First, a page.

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Philosophy, Psychiatry, & Psychology 7.4 (2000) 311-315
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The Nature, Causes and Types of Ecstasy
M. Dominic Beer
Besides its historical significance, Mayer-Gross's thesis is important because it addresses a subject, ecstasy, that has been largely neglected in the psychiatric literature. Many of the more recent textbooks of psychopathology barely address the subject of ecstasy (Hamilton 1974, Scharfetter 1980, Shepherd and Zangwill 1983, Sims 1988; Berrios 1996). There has been, it is true, debate in this journal on issues related to happiness, for instance, on the subject of "Mild Mania" (Moore, Hope, and Fulford 1994, Nordenfelt 1994, and Seedhouse 1994). A related debate has also occurred as to whether happiness itself should be classified as a psychiatric disorder. Bentall (1992) made the somewhat tongue-in-cheek proposal while Harris, Birley, and Fulford (1993) rejected it. But these debates have concentrated on whether mild mania is an illness, and, if so, whether it should be treated compulsorily under the Mental Health Act.
In his thesis, by contrast, Mayer-Gross examined the deeper question of how abnormal happiness should be distinguished from genuine religious ecstasy. It is with this question, and with Mayer-Gross's analysis of the distinction, that I will be concerned in this commentary. Mayer-Gross was influenced by Jaspers, and I will also cover what Jaspers had already written on this subject in his General Psychopathology (1959). I will start with a brief summary of Mayer-Gross's treatment of the distinction between abnormal happiness and genuine religious ecstasy.
Summary of Mayer-Gross's Views on Ecstasy
Wolff provides a valuable translation of Mayer-Gross's doctoral thesis and places both Mayer-Gross and the thesis within their historical context. She also helpfully updates the references which Mayer-Gross cites.
Wolff gives a clear account of what Mayer-Gross considered the six basic differences between abnormal happiness and ecstasy.
1. Ecstasy is calm and free of all inner turmoil; whereas, happiness is associated with a sense of potency.
2. Ecstasy is an overwhelming inner experience that strives to drive every other experience out. Happiness is an inner experience that strives to color others with its emotional tone.
3. There is no place in ecstasy for the phenomena of external awareness; whereas the emotional tone of happiness "streams out" to external objects.
4. The ego "dissolves" in the face of ecstasy; whereas, the ego is strong and assertive in happiness.
5. During ecstasy, the unpleasant quality of physical sensations accentuates the threat to the integrity of the self. In happiness, physical sensations reflect the happy mood.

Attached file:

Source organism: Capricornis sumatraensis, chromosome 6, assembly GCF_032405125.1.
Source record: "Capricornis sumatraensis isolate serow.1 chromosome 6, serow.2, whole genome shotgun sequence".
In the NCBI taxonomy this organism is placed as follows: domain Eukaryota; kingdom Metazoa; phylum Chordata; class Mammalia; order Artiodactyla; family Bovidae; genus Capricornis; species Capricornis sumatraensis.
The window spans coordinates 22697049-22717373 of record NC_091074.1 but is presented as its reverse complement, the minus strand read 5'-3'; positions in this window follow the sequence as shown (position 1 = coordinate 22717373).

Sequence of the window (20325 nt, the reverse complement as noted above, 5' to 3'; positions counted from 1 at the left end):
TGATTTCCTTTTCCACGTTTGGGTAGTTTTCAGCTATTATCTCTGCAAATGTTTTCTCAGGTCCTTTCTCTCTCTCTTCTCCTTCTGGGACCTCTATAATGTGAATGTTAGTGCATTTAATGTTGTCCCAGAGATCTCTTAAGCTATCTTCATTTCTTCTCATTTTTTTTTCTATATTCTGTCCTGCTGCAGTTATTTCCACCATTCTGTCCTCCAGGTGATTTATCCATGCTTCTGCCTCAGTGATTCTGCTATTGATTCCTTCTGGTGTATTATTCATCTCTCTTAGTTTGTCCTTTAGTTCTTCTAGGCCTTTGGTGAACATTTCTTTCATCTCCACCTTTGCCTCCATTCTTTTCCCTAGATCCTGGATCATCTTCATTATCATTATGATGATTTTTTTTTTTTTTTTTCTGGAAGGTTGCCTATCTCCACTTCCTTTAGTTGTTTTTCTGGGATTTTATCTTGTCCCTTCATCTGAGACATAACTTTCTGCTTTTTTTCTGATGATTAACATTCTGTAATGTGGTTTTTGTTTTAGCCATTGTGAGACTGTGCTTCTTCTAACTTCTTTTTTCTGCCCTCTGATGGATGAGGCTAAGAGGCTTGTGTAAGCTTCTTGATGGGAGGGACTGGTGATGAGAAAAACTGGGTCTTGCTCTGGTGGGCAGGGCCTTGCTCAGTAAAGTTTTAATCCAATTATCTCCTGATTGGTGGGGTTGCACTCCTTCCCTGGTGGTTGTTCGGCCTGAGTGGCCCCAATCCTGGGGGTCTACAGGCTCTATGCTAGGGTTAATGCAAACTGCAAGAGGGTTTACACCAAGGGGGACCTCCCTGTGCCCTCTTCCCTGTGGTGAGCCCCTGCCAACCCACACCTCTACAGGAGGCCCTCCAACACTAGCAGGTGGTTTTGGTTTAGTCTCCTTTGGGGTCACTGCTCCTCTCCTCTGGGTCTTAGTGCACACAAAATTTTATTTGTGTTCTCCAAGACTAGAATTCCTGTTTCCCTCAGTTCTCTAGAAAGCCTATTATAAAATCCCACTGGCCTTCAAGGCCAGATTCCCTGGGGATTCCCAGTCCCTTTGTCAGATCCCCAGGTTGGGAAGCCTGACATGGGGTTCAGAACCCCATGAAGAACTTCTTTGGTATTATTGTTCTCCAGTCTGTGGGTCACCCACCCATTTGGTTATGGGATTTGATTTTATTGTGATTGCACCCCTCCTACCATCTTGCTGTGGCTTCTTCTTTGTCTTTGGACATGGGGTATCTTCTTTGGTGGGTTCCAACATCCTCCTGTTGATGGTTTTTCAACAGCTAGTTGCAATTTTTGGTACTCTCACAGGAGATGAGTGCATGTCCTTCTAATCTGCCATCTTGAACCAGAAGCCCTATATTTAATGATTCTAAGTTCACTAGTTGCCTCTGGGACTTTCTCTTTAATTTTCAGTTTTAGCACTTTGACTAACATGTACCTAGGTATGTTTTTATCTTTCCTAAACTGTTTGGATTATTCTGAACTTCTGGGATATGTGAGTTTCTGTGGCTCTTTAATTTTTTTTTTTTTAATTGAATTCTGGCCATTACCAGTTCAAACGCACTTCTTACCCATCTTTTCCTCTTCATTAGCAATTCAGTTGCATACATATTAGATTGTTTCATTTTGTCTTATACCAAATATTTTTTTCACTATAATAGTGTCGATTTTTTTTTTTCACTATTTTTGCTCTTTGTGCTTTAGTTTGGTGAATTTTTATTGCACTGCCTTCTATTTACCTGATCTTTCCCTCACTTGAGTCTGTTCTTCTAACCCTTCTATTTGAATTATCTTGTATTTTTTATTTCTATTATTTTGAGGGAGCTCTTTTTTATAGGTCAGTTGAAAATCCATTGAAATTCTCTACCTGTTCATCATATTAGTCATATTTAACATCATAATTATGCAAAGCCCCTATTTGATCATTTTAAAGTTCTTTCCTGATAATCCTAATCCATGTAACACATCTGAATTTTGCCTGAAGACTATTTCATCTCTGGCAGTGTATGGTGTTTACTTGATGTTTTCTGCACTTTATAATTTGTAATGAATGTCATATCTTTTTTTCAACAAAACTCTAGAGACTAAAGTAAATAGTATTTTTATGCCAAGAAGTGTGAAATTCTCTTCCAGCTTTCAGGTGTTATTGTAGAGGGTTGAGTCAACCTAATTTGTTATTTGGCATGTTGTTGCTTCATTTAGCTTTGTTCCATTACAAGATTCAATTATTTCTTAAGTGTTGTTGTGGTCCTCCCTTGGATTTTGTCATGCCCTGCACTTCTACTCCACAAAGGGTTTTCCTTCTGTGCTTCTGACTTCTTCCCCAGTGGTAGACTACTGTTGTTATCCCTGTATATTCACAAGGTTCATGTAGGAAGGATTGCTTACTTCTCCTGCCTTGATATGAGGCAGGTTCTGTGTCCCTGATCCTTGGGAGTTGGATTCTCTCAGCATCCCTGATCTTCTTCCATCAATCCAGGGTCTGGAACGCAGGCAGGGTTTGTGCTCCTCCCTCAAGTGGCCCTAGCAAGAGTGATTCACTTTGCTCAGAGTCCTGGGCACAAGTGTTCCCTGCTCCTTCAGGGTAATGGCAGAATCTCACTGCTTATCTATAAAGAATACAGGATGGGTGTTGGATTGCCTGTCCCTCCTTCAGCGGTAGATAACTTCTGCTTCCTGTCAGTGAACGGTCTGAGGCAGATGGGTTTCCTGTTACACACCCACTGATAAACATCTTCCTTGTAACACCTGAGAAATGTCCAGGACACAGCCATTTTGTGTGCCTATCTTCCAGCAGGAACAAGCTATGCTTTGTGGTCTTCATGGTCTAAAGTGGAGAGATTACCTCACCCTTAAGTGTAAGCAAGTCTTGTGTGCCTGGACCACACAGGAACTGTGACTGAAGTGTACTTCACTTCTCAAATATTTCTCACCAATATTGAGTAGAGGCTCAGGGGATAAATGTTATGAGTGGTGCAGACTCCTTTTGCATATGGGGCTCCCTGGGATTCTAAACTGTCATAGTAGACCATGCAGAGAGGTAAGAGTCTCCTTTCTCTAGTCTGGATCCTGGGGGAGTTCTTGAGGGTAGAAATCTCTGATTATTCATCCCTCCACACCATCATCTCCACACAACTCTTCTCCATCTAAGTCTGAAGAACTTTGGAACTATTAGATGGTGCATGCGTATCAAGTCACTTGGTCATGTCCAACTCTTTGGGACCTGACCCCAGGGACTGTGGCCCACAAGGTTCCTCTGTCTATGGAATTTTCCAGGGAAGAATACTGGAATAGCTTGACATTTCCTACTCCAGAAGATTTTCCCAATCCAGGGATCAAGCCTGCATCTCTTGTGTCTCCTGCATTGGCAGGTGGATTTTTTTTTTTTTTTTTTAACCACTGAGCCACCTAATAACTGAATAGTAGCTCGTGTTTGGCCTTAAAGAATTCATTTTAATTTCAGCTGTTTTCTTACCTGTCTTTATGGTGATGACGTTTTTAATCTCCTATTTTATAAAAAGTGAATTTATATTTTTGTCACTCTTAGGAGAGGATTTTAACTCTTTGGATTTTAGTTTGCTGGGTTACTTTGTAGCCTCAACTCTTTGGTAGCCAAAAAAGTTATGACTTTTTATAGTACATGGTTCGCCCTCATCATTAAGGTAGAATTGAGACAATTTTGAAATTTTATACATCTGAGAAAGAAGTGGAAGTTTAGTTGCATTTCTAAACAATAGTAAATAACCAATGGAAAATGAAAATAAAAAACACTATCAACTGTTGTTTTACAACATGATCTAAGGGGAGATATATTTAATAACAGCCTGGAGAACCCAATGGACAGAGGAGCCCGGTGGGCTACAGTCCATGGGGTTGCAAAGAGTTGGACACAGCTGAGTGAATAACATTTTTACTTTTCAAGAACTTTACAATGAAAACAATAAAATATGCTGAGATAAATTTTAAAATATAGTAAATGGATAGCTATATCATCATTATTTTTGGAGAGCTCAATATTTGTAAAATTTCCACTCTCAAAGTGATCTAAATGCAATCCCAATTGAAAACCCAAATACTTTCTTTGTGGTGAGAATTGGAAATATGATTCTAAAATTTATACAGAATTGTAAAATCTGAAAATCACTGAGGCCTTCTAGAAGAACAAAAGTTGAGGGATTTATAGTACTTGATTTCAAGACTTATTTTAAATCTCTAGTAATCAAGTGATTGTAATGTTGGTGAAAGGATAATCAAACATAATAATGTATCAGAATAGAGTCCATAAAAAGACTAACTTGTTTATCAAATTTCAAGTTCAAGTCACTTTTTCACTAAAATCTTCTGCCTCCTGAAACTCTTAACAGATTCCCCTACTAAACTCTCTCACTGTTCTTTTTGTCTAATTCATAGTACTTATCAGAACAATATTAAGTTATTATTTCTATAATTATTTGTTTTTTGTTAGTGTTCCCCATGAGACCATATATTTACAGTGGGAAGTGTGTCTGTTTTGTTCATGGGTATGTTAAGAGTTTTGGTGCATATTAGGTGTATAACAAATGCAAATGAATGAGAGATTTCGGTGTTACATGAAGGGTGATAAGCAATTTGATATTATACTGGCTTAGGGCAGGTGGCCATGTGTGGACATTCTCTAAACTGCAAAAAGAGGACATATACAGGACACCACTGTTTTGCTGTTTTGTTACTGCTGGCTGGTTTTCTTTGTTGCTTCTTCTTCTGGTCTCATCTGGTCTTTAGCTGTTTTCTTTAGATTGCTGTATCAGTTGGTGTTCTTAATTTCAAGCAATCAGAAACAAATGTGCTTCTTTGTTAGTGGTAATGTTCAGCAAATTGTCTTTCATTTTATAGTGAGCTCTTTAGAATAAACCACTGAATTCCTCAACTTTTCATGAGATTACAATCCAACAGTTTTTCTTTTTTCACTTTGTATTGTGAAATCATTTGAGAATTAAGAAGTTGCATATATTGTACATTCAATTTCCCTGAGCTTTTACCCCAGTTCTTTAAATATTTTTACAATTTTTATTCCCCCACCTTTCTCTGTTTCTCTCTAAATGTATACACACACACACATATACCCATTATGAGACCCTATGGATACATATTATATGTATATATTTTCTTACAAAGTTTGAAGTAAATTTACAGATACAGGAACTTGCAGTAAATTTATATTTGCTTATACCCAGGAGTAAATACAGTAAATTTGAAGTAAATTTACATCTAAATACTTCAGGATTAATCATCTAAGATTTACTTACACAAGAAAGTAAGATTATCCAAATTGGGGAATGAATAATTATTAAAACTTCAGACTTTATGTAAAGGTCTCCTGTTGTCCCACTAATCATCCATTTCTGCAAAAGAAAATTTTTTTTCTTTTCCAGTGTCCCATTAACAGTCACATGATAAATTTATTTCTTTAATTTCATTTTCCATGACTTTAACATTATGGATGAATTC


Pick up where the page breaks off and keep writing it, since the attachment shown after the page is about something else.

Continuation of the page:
6. The state of consciousness in ecstasy is impaired because of the poor attentive grasp of external reality; whereas, in happiness, consciousness is clear because grasp is retained. [End Page 311]
Mayer-Gross's careful delineation between ecstasy and abnormal happiness raises two questions: "What is the nature of ecstasy?" and "What are the causes of ecstasy?" In the remainder of this commentary, I will consider these two questions in turn. I will also look at what overlap there is, if any, between the different types of ecstasy.
What is the Nature of Ecstasy?
Before World War II, Anderson (1938) reviewed the literature on ecstasy and concluded that little had been written in the great German and French psychiatric textbooks on this subject. He quoted a number of authors from the 1920s who had written anything of note on the subject. The Swiss psychiatrist Eugen Bleuler wrote of schizophrenic ecstasy: "Association with the outer world is so completely interrupted that an absolute analgesia exists" (80). Oswald Bumke's huge textbook described ecstatic states among patients with epilepsy "in which they saw the heavens open, [heard] God speaking to them, felt transfigured, even [believed] that they were God." (81) E. W. Anderson calls this "probably the classical psychiatric description of ecstasy." (81) The Frenchman Pierre Janet distinguished three degrees of ecstasy--recueillements, extases, and ravissements--with six essential criteria:
1. Complete immobility and detachment from outside things.
2. Enormous internal activity.
3. Intense faith in the reality of what is experienced.